Asunto(s)
Infecciones por VIH/epidemiología , Homosexualidad Masculina/estadística & datos numéricos , Adulto , Brasil/epidemiología , Humanos , Masculino , Tamizaje Masivo/estadística & datos numéricos , Prevalencia , Encuestas y Cuestionarios , Adulto Joven
19.
Cult Health Sex ; 20(12): 1362-1377, 2018 12.
Artículo en Inglés | MEDLINE | ID: mdl-29533145

RESUMEN

Gender-minority health disparity research is limited by binary gender measurement practices. This study seeks to broaden current discourse on gender identity measurement in the USA, including measurement adoption challenges and mitigation strategies, thereby allowing for better data collection to understand and address health disparities for people of all genders. Three data sources were used to triangulate findings: expert interviews with gender and sexuality research leaders; key-informant interviews with gender minorities in New Orleans, LA; and document analysis of relevant surveys, guides and commentaries. Ten key dilemmas were identified: 1) moving beyond binary gender construction; 2) conflation of gender, sex and sexual orientation; 3) emerging nature of gender-related language; 4) concerns about item sensitivity; 5) research fatigue among gender minorities; 6) design and analytical limitations; 7) categorical and procedural consistency; 8) pre-populated vs. open-field survey items; 9) potential misclassification; and 10) competing data collection needs. Researchers must continue working toward consensus concerning better practices is gender measurement and be explicit about their methodological choices. The existence of these dilemmas must not impede research on important health issues affecting gender minorities.


Asunto(s)
Identidad de Género , Minorías Sexuales y de Género , Femenino , Accesibilidad a los Servicios de Salud , Disparidades en el Estado de Salud , Humanos , Entrevistas como Asunto , Masculino , Investigación Cualitativa , Investigación , Encuestas y Cuestionarios , Estados Unidos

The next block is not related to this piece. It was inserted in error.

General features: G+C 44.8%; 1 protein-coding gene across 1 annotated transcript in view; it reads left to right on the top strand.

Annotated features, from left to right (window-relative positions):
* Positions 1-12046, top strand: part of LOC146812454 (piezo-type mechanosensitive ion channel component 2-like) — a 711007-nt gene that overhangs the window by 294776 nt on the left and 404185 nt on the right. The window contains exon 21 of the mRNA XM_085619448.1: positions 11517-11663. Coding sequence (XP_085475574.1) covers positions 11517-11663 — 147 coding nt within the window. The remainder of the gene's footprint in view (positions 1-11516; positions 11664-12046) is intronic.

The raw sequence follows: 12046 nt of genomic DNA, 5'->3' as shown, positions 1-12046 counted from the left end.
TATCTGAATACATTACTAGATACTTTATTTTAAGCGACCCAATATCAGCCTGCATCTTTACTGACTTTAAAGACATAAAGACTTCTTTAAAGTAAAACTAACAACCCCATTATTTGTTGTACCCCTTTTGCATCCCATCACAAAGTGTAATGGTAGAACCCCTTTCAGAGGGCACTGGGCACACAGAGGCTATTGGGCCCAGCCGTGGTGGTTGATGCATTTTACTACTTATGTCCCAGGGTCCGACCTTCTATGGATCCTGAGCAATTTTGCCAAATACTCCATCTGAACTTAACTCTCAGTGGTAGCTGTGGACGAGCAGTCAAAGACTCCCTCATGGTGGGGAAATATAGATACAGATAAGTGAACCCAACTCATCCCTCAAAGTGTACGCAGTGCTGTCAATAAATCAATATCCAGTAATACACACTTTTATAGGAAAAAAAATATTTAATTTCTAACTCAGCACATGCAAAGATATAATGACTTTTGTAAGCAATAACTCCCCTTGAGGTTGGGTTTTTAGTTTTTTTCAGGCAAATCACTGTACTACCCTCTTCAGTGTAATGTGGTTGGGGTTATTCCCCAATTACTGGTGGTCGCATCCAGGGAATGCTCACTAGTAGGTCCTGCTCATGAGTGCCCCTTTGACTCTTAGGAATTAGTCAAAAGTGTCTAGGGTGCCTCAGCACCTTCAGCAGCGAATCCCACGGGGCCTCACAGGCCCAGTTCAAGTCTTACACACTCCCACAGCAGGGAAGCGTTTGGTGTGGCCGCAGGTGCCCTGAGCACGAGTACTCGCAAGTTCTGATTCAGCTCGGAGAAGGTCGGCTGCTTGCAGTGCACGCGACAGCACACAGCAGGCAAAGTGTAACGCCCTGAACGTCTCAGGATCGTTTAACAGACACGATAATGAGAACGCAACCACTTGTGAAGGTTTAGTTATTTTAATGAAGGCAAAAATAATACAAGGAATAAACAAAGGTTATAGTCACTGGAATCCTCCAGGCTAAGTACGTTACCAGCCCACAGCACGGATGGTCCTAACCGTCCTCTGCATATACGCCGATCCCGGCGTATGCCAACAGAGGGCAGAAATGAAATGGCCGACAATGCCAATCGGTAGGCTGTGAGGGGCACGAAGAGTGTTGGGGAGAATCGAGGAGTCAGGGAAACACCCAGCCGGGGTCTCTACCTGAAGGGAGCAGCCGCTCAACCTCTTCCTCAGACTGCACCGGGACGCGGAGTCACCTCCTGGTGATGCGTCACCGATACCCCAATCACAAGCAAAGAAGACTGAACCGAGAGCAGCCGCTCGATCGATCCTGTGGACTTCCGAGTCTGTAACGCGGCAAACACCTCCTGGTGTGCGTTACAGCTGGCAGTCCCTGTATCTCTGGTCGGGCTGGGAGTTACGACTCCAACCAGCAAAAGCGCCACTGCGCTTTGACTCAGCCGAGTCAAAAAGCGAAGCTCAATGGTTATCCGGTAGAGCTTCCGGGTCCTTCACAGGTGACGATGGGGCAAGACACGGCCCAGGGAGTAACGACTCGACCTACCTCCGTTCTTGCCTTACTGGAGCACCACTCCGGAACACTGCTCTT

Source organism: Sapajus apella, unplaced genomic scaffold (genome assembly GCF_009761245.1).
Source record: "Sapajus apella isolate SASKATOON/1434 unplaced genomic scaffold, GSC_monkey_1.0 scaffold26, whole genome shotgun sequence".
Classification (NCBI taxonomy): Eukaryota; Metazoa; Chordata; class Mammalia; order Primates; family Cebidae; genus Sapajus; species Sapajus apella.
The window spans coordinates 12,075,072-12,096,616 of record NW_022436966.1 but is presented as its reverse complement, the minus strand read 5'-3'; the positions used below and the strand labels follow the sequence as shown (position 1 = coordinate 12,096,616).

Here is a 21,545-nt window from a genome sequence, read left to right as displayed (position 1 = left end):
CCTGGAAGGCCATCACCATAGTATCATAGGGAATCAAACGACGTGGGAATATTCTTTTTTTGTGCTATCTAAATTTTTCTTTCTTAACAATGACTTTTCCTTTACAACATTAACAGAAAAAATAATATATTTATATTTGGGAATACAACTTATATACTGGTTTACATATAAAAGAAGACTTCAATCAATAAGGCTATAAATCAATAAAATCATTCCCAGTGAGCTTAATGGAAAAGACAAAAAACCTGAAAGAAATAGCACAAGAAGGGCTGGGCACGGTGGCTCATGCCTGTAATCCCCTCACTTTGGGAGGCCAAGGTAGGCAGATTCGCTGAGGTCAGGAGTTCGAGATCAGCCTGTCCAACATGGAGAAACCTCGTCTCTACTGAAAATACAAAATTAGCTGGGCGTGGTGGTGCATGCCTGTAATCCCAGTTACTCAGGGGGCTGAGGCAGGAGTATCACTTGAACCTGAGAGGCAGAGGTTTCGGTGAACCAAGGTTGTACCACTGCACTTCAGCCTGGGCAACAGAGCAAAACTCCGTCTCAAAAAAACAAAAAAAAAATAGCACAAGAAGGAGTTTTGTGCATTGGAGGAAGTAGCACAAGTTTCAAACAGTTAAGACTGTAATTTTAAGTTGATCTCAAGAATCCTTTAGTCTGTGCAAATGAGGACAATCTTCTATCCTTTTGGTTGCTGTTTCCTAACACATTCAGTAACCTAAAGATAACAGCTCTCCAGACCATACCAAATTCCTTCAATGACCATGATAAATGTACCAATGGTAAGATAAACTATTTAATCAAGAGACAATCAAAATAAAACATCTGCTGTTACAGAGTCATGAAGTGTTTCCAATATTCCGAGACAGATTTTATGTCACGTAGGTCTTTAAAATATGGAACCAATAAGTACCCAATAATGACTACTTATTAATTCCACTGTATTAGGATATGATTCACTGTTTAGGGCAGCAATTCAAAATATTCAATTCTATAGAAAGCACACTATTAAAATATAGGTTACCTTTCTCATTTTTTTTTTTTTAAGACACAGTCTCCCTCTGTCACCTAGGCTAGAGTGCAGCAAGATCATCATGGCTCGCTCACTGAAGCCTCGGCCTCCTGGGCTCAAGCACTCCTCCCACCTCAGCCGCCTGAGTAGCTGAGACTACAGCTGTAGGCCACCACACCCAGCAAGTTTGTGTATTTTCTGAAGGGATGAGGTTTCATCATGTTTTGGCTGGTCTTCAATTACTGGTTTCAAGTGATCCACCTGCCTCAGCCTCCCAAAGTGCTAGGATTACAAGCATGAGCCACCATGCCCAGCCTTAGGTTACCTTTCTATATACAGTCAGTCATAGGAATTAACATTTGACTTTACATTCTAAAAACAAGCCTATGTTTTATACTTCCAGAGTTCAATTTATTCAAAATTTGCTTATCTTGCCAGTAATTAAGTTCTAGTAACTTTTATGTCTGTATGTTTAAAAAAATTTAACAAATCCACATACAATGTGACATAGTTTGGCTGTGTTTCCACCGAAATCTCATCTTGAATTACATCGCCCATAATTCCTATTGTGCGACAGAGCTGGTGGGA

20.
Braz J Infect Dis ; 22(2): 113-122, 2018.
Artículo en Inglés | MEDLINE | ID: mdl-29551334

RESUMEN

HIV/AIDS epidemic is not well controlled, and multiple sexual behavior factors help explain high rates of HIV infection among men who have sex with men (MSM). This article proposes to exam the use of a potential risk behavior score for HIV infection, based on the type and number of sexual partners, and condom use, and their associated factors in a sample of MSM in Brazil. A cross sectional RDS (Respondent Driven Sampling) study was performed among 3738 MSM aged 18+ years old from ten Brazilian cities. The risk behavior score was composed by the number of male partners and anal condom use in the last year with steady, casual, and commercial partners. Most participants were 25+ years old (58.1%), non-white (83.1%), and single (84.9%). Final weighted ordinal logistic model showed that age≤25 years old (p=0.037), homosexual or bisexual identity (p<0.001), sexual initiation before 15-year-old (p<0.001), having sex with men only in the last 12 months (p<0.001), frequent alcohol and illicit drug use (p<0.001), and use of local sites to meet sexual partners in the last month were independently associated with higher scores of risky behavior. Specific strategies should be developed aimed at the MSM population. Additionally, pre-exposed prophylaxis (Prep) should be considered for those at higher score as a strategy for reducing risk for HIV infection in this population.


Asunto(s)
Infecciones por VIH/epidemiología , Homosexualidad Masculina/estadística & datos numéricos , Asunción de Riesgos , Síndrome de Inmunodeficiencia Adquirida/epidemiología , Síndrome de Inmunodeficiencia Adquirida/prevención & control , Adolescente , Adulto , Brasil/epidemiología , Condones/estadística & datos numéricos , Estudios Transversales , Escolaridad , Infecciones por VIH/prevención & control , Infecciones por VIH/transmisión , Humanos , Masculino , Medición de Riesgo , Factores de Riesgo , Parejas Sexuales , Clase Social , Sífilis/sangre , Sífilis/transmisión , Adulto Joven